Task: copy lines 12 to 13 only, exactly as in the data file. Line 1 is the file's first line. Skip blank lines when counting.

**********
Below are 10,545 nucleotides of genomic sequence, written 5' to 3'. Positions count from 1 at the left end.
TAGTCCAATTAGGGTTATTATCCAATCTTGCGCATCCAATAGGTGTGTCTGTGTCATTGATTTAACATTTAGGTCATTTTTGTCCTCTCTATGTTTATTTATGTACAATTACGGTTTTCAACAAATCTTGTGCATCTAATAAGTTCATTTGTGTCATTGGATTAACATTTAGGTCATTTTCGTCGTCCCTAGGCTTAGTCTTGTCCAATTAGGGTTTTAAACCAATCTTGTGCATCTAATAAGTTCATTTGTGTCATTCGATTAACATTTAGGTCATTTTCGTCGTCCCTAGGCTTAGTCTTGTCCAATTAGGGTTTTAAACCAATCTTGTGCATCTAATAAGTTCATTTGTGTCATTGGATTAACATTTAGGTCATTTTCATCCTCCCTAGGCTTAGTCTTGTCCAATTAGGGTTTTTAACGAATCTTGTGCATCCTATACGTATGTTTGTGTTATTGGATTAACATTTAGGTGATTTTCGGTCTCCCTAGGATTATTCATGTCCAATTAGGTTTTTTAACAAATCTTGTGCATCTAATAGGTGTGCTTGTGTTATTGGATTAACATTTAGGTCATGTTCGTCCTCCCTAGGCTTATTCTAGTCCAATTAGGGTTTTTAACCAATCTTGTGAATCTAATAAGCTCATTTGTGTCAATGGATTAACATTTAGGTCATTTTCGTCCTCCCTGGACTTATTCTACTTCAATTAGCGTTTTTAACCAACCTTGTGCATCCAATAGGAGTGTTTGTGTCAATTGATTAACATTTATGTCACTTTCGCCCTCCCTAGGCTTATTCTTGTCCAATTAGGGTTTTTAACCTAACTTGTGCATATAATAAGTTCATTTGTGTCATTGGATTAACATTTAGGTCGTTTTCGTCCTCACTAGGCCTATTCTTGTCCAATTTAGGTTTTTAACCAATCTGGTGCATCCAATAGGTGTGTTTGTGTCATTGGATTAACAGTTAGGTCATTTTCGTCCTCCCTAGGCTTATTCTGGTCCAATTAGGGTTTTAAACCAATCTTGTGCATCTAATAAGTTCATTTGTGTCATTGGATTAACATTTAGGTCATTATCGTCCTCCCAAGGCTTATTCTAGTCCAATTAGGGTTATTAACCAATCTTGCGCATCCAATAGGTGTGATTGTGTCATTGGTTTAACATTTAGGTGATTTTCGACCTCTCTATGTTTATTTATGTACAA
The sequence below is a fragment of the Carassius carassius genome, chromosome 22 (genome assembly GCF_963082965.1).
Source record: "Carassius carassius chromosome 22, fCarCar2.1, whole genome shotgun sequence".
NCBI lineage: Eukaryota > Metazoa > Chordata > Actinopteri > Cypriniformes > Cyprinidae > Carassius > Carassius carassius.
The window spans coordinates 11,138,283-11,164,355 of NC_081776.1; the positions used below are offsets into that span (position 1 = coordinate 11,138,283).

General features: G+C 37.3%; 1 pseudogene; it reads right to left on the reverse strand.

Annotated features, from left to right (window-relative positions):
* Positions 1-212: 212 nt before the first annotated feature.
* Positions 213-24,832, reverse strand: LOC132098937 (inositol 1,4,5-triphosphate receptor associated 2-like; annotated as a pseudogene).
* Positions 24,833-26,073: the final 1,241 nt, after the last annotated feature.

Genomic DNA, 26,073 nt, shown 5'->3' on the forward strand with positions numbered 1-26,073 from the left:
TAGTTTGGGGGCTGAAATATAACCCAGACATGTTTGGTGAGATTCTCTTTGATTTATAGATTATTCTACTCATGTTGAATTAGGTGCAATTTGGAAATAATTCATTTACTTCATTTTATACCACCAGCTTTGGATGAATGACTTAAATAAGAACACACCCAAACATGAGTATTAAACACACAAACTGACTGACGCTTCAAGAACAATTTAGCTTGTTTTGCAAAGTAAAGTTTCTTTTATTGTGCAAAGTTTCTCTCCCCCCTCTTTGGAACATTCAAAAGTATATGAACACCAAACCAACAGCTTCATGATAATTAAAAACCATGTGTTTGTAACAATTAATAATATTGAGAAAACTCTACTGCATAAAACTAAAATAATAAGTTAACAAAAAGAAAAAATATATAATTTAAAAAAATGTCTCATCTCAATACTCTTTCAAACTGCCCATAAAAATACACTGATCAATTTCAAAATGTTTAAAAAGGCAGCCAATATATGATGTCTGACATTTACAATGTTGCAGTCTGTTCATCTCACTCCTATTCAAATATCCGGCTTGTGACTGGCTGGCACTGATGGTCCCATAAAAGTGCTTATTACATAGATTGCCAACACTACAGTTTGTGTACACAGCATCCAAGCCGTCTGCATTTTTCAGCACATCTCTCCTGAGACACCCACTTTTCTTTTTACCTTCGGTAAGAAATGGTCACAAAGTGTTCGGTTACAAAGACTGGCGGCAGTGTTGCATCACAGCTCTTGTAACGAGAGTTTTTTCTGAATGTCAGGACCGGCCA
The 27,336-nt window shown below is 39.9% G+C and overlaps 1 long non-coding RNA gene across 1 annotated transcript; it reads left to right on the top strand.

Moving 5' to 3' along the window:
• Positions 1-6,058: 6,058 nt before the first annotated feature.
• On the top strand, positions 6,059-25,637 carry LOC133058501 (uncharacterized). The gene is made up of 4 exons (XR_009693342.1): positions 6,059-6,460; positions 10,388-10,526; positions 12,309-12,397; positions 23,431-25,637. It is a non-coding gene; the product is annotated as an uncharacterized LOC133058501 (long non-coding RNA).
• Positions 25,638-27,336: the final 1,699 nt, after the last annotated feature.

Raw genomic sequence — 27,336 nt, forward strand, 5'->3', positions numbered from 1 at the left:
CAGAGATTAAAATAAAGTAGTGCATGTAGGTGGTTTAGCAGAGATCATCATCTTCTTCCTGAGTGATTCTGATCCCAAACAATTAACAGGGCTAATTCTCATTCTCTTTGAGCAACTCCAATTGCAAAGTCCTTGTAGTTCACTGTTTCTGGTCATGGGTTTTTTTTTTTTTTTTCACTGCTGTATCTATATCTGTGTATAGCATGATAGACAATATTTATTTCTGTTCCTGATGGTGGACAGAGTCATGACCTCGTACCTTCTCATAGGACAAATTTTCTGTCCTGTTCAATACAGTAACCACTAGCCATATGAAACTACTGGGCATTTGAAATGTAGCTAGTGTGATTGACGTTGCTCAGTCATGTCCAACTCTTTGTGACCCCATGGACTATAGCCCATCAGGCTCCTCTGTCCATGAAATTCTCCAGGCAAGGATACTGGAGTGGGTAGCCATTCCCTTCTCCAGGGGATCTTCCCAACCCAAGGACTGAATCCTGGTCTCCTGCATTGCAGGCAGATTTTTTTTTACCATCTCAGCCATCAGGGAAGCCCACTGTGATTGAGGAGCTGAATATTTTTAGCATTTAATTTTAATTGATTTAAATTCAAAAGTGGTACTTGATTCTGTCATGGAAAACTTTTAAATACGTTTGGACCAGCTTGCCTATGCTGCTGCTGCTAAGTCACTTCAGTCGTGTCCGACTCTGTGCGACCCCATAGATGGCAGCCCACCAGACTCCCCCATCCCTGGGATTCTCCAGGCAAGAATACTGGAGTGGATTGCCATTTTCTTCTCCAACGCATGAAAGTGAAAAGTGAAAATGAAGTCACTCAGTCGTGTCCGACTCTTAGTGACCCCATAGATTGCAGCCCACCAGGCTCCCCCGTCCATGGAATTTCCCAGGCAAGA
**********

Genomic DNA, 26,073 nt, shown 5'->3' on the forward strand with positions numbered 1-26,073 from the left:
TAGTTTGGGGGCTGAAATATAACCCAGACATGTTTGGTGAGATTCTCTTTGATTTATAGATTATTCTACTCATGTTGAATTAGGTGCAATTTGGAAATAATTCATTTACTTCATTTTATACCACCAGCTTTGGATGAATGACTTAAATAAGAACACACCCAAACATGAGTATTAAACACACAAACTGACTGACGCTTCAAGAACAATTTAGCTTGTTTTGCAAAGTAAAGTTTCTTTTATTGTGCAAAGTTTCTCTCCCCCCTCTTTGGAACATTCAAAAGTATATGAACACCAAACCAACAGCTTCATGATAATTAAAAACCATGTGTTTGTAACAATTAATAATATTGAGAAAACTCTACTGCATAAAACTAAAATAATAAGTTAACAAAAAGAAAAAATATATAATTTAAAAAAATGTCTCATCTCAATACTCTTTCAAACTGCCCATAAAAATACACTGATCAATTTCAAAATGTTTAAAAAGGCAGCCAATATATGATGTCTGACATTTACAATGTTGCAGTCTGTTCATCTCACTCCTATTCAAATATCCGGCTTGTGACTGGCTGGCACTGATGGTCCCATAAAAGTGCTTATTACATAGATTGCCAACACTACAGTTTGTGTACACAGCATCCAAGCCGTCTGCATTTTTCAGCACATCTCTCCTGAGACACCCACTTTTCTTTTTACCTTCGGTAAGAAATGGTCACAAAGTGTTCGGTTACAAAGACTGGCGGCAGTGTTGCATCACAGCTCTTGTAACGAGAGTTTTTTCTGAATGTCAGGACCGGCCA